From time immemorial abortion has been part of the human experience and, while it’s been frowned upon for just as long, it’s never become an outdated practice. There, surely, must be a reason for this.

Carrying a baby to term, giving birth to it and then raising it is hard work. Once that choice is made one’s life is forever altered, your life now revolves around another human being who is helpless without you.

That kind of responsibility is huge and should not be taken lightly and if a woman, for whatever reason, feels that she’s not able to handle it, who are we to tell her that she must? Are we punishing her because she dared have sex?

When one realizes that most of our laws are made by men, living in patriarchal societies, I begin to suspect that controlling female sexuality is the hidden goal of these anti-abortion laws.

While we might pretend that we are protecting the interests of the child, are we really? How is it in the best interests of the child to be raised in a household that doesn’t love him/her? Or simply can’t cater for its needs?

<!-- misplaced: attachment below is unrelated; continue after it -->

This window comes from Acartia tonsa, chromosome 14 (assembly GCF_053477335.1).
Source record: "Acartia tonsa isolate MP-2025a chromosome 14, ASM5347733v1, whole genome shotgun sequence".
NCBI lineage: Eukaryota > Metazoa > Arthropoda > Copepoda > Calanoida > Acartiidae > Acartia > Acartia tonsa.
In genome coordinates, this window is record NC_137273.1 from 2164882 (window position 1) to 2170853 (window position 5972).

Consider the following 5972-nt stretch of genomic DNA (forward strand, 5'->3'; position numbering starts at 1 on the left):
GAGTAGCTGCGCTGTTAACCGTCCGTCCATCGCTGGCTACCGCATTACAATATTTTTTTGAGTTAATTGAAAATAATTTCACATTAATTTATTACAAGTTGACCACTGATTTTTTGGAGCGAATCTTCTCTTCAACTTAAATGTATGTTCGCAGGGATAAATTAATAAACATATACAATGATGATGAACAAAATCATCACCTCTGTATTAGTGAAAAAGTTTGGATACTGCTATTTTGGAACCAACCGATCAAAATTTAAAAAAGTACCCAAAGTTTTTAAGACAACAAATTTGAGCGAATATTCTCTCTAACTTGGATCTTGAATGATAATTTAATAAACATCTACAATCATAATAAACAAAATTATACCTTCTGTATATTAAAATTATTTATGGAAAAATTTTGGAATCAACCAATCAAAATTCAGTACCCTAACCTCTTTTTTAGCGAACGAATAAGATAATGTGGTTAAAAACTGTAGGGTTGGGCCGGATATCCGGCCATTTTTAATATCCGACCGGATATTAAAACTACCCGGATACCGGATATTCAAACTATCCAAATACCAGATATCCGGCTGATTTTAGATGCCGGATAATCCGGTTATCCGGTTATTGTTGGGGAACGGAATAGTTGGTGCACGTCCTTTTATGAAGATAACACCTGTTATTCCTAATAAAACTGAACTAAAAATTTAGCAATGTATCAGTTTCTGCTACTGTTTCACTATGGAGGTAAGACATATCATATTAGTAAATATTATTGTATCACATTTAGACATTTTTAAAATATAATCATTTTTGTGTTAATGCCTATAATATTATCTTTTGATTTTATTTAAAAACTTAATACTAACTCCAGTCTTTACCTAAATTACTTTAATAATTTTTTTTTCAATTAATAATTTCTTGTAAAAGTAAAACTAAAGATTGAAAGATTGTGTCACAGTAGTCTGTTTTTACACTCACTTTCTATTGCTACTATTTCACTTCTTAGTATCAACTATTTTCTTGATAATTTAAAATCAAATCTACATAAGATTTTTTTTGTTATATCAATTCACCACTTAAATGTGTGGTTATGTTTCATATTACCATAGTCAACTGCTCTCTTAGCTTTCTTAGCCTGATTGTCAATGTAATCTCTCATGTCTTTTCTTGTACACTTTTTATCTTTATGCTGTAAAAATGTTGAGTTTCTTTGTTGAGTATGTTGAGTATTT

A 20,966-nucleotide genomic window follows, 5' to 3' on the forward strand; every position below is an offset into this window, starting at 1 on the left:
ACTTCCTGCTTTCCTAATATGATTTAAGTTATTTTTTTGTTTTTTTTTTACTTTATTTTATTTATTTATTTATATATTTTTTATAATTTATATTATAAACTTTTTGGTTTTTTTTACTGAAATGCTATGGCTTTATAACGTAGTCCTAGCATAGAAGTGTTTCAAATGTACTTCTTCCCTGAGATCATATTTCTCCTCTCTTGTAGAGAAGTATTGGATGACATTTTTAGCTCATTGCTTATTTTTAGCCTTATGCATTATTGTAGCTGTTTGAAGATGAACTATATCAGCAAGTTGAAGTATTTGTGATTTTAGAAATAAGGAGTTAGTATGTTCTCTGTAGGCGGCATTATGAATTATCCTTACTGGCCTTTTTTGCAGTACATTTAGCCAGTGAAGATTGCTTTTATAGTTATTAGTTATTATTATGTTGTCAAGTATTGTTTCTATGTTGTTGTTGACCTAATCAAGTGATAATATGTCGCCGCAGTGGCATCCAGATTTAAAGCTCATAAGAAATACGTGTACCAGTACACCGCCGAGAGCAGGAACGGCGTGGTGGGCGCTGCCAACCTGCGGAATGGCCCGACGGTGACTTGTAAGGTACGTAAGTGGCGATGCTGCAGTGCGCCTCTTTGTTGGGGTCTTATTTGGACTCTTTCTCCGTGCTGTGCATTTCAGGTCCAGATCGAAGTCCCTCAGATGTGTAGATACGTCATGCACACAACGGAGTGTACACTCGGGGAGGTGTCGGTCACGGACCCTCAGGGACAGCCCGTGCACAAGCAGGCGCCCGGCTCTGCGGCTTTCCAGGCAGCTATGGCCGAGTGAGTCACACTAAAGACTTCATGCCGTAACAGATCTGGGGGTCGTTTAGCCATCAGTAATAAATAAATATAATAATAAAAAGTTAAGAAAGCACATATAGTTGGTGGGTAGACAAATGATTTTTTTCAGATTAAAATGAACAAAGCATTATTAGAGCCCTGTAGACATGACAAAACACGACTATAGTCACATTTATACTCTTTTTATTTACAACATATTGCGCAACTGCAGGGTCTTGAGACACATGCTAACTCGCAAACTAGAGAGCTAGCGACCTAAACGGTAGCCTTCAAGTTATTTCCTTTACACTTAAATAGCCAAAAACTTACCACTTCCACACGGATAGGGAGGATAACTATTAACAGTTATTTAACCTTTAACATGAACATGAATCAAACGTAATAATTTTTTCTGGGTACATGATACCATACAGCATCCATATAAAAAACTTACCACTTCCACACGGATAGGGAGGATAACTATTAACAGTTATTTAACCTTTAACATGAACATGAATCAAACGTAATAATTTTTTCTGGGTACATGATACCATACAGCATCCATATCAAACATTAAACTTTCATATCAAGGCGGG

Raising a child in a loving household is hard enough; imagine doing it after your husband has abandoned you? Are we to further punish women because they aren’t able or ready to have a child? Where is our compassion?

What does it say about my society that a woman is dragged from a hospital bed to a jail cell?

In this religious nation (to think otherwise is silly) legalizing abortions will probably cause a big fuss. But to bury our heads in the sand and refuse to see that abortions are happening all the time, is irresponsible.

Why not get off our moral high horses and make sure that our precious women have the best medical care they can get? That would be the Christian thing to do.